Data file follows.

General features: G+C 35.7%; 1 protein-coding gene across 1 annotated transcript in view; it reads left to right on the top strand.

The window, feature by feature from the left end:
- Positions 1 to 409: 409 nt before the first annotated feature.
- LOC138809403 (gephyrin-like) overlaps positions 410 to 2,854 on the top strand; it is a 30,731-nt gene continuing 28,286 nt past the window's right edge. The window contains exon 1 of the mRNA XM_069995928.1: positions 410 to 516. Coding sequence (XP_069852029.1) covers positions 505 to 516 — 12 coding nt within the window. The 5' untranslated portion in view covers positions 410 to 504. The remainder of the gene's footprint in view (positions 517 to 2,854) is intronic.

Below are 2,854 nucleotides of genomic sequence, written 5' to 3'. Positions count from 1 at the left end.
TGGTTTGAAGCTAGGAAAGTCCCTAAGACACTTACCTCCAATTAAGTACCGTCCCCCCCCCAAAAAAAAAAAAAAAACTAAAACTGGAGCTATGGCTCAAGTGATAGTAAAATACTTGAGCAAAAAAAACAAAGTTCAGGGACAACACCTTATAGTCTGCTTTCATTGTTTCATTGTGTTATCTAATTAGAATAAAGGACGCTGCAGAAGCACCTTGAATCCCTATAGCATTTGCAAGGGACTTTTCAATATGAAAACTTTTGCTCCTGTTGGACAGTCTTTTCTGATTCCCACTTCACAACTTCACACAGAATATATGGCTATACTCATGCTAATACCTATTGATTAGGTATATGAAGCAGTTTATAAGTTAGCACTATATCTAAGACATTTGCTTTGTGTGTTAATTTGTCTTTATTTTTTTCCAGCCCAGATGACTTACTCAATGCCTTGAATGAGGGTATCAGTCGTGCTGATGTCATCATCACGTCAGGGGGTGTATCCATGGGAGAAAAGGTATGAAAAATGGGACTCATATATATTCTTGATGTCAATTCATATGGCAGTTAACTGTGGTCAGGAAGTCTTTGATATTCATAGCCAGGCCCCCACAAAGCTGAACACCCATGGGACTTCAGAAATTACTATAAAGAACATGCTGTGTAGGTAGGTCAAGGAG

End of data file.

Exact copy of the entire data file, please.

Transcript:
General features: G+C 35.7%; 1 protein-coding gene across 1 annotated transcript in view; it reads left to right on the top strand.

The window, feature by feature from the left end:
- Positions 1 to 409: 409 nt before the first annotated feature.
- LOC138809403 (gephyrin-like) overlaps positions 410 to 2,854 on the top strand; it is a 30,731-nt gene continuing 28,286 nt past the window's right edge. The window contains exon 1 of the mRNA XM_069995928.1: positions 410 to 516. Coding sequence (XP_069852029.1) covers positions 505 to 516 — 12 coding nt within the window. The 5' untranslated portion in view covers positions 410 to 504. The remainder of the gene's footprint in view (positions 517 to 2,854) is intronic.

Below are 2,854 nucleotides of genomic sequence, written 5' to 3'. Positions count from 1 at the left end.
TGGTTTGAAGCTAGGAAAGTCCCTAAGACACTTACCTCCAATTAAGTACCGTCCCCCCCCCAAAAAAAAAAAAAAAACTAAAACTGGAGCTATGGCTCAAGTGATAGTAAAATACTTGAGCAAAAAAAACAAAGTTCAGGGACAACACCTTATAGTCTGCTTTCATTGTTTCATTGTGTTATCTAATTAGAATAAAGGACGCTGCAGAAGCACCTTGAATCCCTATAGCATTTGCAAGGGACTTTTCAATATGAAAACTTTTGCTCCTGTTGGACAGTCTTTTCTGATTCCCACTTCACAACTTCACACAGAATATATGGCTATACTCATGCTAATACCTATTGATTAGGTATATGAAGCAGTTTATAAGTTAGCACTATATCTAAGACATTTGCTTTGTGTGTTAATTTGTCTTTATTTTTTTCCAGCCCAGATGACTTACTCAATGCCTTGAATGAGGGTATCAGTCGTGCTGATGTCATCATCACGTCAGGGGGTGTATCCATGGGAGAAAAGGTATGAAAAATGGGACTCATATATATTCTTGATGTCAATTCATATGGCAGTTAACTGTGGTCAGGAAGTCTTTGATATTCATAGCCAGGCCCCCACAAAGCTGAACACCCATGGGACTTCAGAAATTACTATAAAGAACATGCTGTGTAGGTAGGTCAAGGAG